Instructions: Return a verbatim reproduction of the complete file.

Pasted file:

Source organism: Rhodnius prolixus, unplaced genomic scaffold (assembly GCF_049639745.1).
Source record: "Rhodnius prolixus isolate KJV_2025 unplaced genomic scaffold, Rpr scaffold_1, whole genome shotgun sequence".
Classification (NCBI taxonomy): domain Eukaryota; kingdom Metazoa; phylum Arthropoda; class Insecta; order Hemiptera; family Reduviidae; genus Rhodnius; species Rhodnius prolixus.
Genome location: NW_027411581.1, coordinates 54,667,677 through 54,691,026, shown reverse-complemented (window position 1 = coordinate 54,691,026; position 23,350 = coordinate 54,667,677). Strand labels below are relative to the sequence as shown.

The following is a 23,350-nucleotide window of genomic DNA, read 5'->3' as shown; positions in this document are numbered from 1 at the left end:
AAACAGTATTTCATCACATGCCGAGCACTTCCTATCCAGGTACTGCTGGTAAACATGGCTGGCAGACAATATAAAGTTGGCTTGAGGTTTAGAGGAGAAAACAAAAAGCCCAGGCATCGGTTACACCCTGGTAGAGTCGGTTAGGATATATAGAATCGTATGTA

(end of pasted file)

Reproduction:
Source organism: Rhodnius prolixus, unplaced genomic scaffold (assembly GCF_049639745.1).
Source record: "Rhodnius prolixus isolate KJV_2025 unplaced genomic scaffold, Rpr scaffold_1, whole genome shotgun sequence".
Classification (NCBI taxonomy): domain Eukaryota; kingdom Metazoa; phylum Arthropoda; class Insecta; order Hemiptera; family Reduviidae; genus Rhodnius; species Rhodnius prolixus.
Genome location: NW_027411581.1, coordinates 54,667,677 through 54,691,026, shown reverse-complemented (window position 1 = coordinate 54,691,026; position 23,350 = coordinate 54,667,677). Strand labels below are relative to the sequence as shown.

The following is a 23,350-nucleotide window of genomic DNA, read 5'->3' as shown; positions in this document are numbered from 1 at the left end:
AAACAGTATTTCATCACATGCCGAGCACTTCCTATCCAGGTACTGCTGGTAAACATGGCTGGCAGACAATATAAAGTTGGCTTGAGGTTTAGAGGAGAAAACAAAAAGCCCAGGCATCGGTTACACCCTGGTAGAGTCGGTTAGGATATATAGAATCGTATGTA